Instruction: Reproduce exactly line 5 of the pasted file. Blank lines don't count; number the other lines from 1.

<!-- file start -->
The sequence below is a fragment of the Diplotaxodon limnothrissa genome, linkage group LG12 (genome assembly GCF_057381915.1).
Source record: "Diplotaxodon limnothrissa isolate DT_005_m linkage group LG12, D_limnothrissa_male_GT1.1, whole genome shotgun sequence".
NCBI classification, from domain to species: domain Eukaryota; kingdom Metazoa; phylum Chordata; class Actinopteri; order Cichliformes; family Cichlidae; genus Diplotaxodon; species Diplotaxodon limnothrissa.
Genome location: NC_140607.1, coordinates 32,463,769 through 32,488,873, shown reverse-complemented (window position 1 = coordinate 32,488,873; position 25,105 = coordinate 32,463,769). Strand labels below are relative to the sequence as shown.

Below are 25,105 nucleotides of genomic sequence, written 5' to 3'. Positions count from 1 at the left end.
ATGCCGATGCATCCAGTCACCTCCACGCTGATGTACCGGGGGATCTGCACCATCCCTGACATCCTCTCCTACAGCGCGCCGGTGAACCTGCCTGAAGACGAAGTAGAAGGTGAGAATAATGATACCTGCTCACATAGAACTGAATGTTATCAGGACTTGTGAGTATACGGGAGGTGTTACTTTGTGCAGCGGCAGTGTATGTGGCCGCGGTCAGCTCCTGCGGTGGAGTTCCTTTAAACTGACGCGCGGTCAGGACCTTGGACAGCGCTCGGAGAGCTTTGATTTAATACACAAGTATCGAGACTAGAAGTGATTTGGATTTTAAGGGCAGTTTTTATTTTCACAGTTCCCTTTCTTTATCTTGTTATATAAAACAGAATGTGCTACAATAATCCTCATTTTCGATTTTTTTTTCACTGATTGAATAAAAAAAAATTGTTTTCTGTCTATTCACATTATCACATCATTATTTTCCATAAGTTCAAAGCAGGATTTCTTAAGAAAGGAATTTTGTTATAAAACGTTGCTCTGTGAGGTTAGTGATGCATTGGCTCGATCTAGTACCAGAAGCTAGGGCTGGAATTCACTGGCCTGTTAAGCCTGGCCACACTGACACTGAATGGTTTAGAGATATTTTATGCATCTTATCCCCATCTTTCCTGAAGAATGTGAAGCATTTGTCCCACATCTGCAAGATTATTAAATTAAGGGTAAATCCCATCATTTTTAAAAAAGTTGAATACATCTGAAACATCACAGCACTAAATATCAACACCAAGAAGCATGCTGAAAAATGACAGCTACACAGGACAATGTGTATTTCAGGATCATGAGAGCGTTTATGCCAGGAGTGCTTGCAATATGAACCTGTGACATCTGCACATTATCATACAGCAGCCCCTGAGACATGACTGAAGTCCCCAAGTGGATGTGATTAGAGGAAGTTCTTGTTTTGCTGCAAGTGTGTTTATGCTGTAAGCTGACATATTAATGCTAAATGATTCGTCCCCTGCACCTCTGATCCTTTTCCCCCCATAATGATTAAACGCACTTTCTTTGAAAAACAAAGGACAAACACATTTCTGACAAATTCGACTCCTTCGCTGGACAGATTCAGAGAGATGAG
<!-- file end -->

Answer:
Below are 25,105 nucleotides of genomic sequence, written 5' to 3'. Positions count from 1 at the left end.